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Three Dimensions of Scheduling

Three Dimensions of Scheduling
Author:

Frank Bellosa

Links:
Source:

Dissertation, University of Erlangen-Nürnberg, Germany, November 27, 1998

Date: 27.11.1998

Abstract: 

The research presented in this dissertation has concentrated on the gathering and usage of memory access patterns in the area of user-level as well as kernel-level scheduling, yet covering both time-sharing and real-time aspects. Beside the questions when a task has to be executed and which CPU should be used, the freedom of scheduling is enlarged to a third dimension, the speed of execution.

To alleviate the cache effects perceivable after a context switch, Follow-On Scheduling extracts information gathered by the virtual memory subsystem to identify threads which share many pages. These related threads are scheduled so that they follow upon each other when being executed.The benefit of using memory access patterns on the coarse level of page access lies in the reduction of the number of cache misses a thread experiences after the switch if a related thread has run on the same CPU before.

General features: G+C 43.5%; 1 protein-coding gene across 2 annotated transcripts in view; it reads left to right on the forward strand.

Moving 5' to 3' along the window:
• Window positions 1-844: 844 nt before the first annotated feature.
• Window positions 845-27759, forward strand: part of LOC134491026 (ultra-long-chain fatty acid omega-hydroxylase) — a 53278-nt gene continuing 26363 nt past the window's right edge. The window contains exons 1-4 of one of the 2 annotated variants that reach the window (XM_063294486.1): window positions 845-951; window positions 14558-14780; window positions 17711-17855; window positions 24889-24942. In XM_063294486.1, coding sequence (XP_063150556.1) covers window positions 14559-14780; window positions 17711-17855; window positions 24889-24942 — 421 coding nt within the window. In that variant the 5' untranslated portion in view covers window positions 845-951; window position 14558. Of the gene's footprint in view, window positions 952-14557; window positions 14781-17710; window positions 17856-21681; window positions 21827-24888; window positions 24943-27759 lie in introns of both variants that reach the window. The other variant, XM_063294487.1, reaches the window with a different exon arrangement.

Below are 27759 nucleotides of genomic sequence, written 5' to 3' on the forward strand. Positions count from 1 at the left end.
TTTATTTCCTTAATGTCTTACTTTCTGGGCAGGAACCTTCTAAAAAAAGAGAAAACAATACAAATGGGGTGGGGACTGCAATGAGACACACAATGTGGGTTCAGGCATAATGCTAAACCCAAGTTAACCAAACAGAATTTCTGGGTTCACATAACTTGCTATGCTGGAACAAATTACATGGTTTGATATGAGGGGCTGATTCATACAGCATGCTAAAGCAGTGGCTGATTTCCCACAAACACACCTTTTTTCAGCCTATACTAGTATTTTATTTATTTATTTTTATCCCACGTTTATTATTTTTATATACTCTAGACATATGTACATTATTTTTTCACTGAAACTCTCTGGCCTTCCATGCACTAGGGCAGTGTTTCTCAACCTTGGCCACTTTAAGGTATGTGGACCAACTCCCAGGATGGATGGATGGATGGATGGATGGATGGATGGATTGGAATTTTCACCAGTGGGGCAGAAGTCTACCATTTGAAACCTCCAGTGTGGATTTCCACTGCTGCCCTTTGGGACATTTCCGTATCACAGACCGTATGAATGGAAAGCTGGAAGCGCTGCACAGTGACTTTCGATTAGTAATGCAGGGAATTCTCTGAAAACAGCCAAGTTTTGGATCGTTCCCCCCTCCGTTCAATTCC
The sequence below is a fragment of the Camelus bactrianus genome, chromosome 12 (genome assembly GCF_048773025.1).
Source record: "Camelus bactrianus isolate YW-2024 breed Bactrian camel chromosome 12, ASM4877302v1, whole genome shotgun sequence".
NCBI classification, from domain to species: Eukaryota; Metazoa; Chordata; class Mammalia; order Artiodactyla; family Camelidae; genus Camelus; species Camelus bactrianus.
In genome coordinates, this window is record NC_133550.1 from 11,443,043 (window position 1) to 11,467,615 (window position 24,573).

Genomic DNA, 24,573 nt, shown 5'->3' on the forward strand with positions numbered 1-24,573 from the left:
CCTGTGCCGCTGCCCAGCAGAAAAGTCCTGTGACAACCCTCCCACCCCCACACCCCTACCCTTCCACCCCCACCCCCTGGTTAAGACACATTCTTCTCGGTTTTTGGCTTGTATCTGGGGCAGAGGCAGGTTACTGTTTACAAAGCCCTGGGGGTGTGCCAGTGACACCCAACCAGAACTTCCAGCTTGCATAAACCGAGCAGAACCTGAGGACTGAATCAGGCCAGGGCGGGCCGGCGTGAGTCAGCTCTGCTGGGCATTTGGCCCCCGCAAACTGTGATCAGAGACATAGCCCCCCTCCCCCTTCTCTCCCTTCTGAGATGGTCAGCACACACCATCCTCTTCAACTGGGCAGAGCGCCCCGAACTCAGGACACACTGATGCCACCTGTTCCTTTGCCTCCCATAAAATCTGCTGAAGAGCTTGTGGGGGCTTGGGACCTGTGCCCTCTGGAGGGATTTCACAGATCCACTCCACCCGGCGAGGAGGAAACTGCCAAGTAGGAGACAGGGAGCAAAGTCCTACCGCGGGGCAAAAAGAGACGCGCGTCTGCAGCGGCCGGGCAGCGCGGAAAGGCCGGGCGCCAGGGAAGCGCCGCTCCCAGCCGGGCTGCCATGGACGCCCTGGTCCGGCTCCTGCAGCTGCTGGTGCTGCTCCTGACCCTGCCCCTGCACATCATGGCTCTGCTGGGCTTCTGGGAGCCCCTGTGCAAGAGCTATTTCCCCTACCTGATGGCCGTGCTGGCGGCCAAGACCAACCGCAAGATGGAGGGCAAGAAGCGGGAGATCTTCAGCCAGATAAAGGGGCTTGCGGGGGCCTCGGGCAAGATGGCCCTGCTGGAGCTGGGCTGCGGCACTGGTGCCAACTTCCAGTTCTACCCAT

The trade-off between scheduling overhead and performance gain due to better locality of reference favors strategies using memory access patterns on the level of cache access in architectures with non-uniform memory access. A promising strategy using cache-miss information is based on a Markov model to estimate the cost to establish a thread’s footprint in the cache after restarting it. This strategy offers the best process reordering and makes a fine-grained architecture-independent programming style possible.

A novel approach, called Process Cruise Control, effectively isolates real-time threads from the timing and memory-access characteristics of other threads running on different processing units in a multiprocessor environment. Process Cruise Control avoids the malicious effects of memory preemption by a complete memorybandwidth reservation scheme based on information derived from memory-access counters in the hardware. The execution speed of soft real-time applications is maintained while other applications with high memory demands are throttled in their speed of execution.

BibTex: 

@phdthesis{bellosa98scheduling,
  author = {Frank Bellosa},
  title = {Three Dimensions of Scheduling},
  address = {University of Erlangen-N\"urnberg, Germany},
  month = nov # "~27",
  year = 1998
}